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Twenty-five years ago, when I began my Ph.D. thesis on Gertrude Stein, she was a literary curiosity. Although well known, she was little read, with only a few books in print, and while much had been written about her, there was little active Stein scholarship in American universities. Since that time a whirlwind of activity has developed around the enormous Stein canon. Almost all her work is now in print, and books and articles appear at an impressive, accelerating tempo.
I also remember reading Djuna Barnes's Nightwood at that time—the only one of her works available in paperback—to become familiar with another difficult modernist author. I found Barnes to be as obscure as Stein, and it was many years before I read another book by her. While Barnes's reputation has not yet achieved the stature of Stein's, her writings are now being published, many of them collected from long-forgotten periodicals or old newspapers and printed for the first time in a book. Biographies and critical studies have also appeared, and with the burgeoning scholarly interest in such matters as modernism, [End Page 611] expatriation, feminism, and lesbianism, Barnes, like Stein, seems ready for academic prominence.
The collection of Barnes's Interviews is an example of the recovery of her buried materials. Who would have thought the author of Nightwood and Antiphon had written slick, entertaining popular journalism? Nonetheless, that is what we have in this set of almost 40 interviews with artists and celebrities written between 1913 and 1931. Many names have receded into obscurity, but many others remain well known, and these glimpses into Lillian Russell, Diamond Jim Brady, Flo Ziegfeld, Billy Sunday, Jess Willard, David Belasco, Alfred Stieglitz, James Joyce, and Coco Chanel retain a fascination similar to that of reading the latest Sunday supplement.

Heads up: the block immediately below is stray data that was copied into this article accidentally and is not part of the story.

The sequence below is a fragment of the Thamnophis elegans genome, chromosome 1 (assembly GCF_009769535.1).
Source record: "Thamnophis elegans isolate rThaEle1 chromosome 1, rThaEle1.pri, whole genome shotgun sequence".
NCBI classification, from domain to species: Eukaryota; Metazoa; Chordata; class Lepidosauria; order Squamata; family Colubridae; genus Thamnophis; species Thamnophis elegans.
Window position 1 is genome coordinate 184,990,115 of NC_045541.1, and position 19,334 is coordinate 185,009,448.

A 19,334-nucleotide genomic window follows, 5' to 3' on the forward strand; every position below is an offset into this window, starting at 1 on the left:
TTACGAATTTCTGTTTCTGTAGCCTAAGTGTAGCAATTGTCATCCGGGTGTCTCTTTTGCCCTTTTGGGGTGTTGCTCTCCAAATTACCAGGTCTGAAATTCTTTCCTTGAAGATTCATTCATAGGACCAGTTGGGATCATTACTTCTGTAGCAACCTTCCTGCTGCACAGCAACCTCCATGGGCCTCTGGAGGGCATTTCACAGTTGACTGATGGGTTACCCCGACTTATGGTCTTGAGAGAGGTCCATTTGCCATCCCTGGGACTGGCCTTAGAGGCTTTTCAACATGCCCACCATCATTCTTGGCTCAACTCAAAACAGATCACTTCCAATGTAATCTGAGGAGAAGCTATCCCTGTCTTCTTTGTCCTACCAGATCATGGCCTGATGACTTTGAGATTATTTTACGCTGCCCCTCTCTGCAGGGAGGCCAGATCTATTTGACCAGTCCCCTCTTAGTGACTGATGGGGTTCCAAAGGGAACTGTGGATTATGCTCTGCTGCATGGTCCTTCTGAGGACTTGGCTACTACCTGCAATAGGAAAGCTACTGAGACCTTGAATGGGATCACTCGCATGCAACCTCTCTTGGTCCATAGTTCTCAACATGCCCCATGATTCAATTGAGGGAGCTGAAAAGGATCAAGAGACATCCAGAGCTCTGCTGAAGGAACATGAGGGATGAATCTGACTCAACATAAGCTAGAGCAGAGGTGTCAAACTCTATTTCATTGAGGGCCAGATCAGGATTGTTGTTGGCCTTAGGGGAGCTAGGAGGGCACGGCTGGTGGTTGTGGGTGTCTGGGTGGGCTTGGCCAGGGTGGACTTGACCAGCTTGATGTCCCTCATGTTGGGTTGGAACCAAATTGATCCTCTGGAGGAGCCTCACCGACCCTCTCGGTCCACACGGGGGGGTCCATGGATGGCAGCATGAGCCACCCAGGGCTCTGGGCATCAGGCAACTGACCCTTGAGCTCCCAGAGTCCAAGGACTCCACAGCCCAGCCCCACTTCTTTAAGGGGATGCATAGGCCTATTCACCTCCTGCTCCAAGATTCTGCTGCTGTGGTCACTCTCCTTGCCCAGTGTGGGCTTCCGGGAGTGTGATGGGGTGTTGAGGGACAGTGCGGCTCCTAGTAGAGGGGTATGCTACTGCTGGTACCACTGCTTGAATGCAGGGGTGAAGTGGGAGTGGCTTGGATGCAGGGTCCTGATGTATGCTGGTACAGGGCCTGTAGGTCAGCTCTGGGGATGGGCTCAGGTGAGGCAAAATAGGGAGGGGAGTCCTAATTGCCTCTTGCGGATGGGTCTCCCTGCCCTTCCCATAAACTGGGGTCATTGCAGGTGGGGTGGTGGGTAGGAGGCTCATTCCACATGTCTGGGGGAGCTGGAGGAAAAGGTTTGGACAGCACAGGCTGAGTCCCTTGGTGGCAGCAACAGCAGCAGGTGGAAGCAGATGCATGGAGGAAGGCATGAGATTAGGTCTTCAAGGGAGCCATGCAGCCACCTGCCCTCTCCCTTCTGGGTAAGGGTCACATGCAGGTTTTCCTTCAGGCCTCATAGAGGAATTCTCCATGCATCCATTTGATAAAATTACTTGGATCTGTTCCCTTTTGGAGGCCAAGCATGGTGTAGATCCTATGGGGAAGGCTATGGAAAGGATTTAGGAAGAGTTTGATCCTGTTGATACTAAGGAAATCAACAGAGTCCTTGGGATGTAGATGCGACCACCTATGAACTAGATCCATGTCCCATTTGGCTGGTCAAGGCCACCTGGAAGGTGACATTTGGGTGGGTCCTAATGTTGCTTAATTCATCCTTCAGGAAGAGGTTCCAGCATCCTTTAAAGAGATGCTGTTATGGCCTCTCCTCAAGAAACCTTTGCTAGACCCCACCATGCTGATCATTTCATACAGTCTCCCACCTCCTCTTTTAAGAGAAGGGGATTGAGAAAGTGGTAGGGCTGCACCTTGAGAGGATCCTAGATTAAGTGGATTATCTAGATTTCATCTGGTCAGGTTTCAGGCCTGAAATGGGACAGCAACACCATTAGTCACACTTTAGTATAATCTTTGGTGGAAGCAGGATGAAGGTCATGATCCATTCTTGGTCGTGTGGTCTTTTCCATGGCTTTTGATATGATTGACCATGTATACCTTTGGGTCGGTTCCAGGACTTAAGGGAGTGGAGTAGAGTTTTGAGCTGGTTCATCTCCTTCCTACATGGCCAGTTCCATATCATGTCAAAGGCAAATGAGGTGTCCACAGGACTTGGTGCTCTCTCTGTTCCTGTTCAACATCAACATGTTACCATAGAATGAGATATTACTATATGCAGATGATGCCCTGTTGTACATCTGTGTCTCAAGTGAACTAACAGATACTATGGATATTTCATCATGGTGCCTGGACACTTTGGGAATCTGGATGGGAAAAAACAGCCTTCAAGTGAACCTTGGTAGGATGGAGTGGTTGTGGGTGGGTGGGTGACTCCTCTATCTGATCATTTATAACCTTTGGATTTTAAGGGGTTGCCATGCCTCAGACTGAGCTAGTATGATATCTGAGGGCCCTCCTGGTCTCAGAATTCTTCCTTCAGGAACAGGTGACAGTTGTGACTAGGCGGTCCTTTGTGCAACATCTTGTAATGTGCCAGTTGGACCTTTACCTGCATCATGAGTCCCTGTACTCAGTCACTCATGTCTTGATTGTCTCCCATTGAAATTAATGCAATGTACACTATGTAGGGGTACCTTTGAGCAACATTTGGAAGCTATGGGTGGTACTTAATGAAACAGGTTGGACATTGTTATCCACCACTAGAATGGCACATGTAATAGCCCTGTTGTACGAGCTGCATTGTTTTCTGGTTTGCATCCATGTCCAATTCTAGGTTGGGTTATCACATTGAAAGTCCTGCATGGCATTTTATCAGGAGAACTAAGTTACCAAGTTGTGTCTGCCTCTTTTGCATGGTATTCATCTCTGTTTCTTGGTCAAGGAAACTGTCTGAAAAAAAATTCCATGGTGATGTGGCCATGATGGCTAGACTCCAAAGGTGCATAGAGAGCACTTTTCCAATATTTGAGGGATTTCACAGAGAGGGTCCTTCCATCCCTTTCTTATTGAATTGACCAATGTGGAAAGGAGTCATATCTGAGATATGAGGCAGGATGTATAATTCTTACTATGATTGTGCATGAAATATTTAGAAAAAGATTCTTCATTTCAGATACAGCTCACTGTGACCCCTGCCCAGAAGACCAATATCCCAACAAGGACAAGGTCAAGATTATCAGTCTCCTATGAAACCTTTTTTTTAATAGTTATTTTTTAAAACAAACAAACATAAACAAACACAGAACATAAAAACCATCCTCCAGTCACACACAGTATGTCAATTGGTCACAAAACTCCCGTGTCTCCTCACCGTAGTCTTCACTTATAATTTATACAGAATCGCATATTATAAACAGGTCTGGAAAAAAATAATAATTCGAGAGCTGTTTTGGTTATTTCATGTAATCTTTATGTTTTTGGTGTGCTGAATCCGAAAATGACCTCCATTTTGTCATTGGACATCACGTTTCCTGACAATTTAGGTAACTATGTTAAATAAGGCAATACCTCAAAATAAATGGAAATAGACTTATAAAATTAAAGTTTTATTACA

Most surprising of all is that Barnes's standards seem in no way higher than the average interviewer's, and even with her greater sensibility, we find ourselves longing for the ironic stance of the "new journalist." What Barnes does display is a cavalier attitude toward the actual words of the interviewees. The quotations are often pure Djuna, meant to catch the general aura of her subject rather than the words of actual speech. Here, for instance, is Billy Sunday on why slower-paced preachers are afraid of him: "Their pace was all right in the slow days, but you have got to catch up with those crazy, tango-mad, hugging-match-set-tomusic people."
One could conjecture that the grotesque characters in Barnes's "art" works emanate from the famous eccentrics she met as a clever young journalist. But what one most remembers from these seductive, evocative portraits is their language, as in the closing paragraph on Lillian Russell:
Out of the purple dusk I walked, and the simple-minded procelain Chinaman smirked at me from the piano, and the wise-mouthed sun god rolled sightless eyes toward the peacock feathers and the army of silver mugs, and the incense rolled on and up about the chair like a throne with its burden like a queen. (56)
These pieces originally appeared in the New York Press, Bruno's Weekly, the New York Morning Telegraph Sunday Magazine, the New York Sun Magazine, Vanity Fair, Charm, McCalls, the Theatre Guild Magazine, Physical Culture, and Unmuzzled Ox. Dates are given for each article, but the place of publication for individual pieces is not. Surely the editor could have done that much for us.
Janice Doane's study of Stein's early novels is a modest contribution to the growing literature on that author. Doane's major purpose "is to trace Stein's preoccupation with, and changing attitude toward silence in her early career...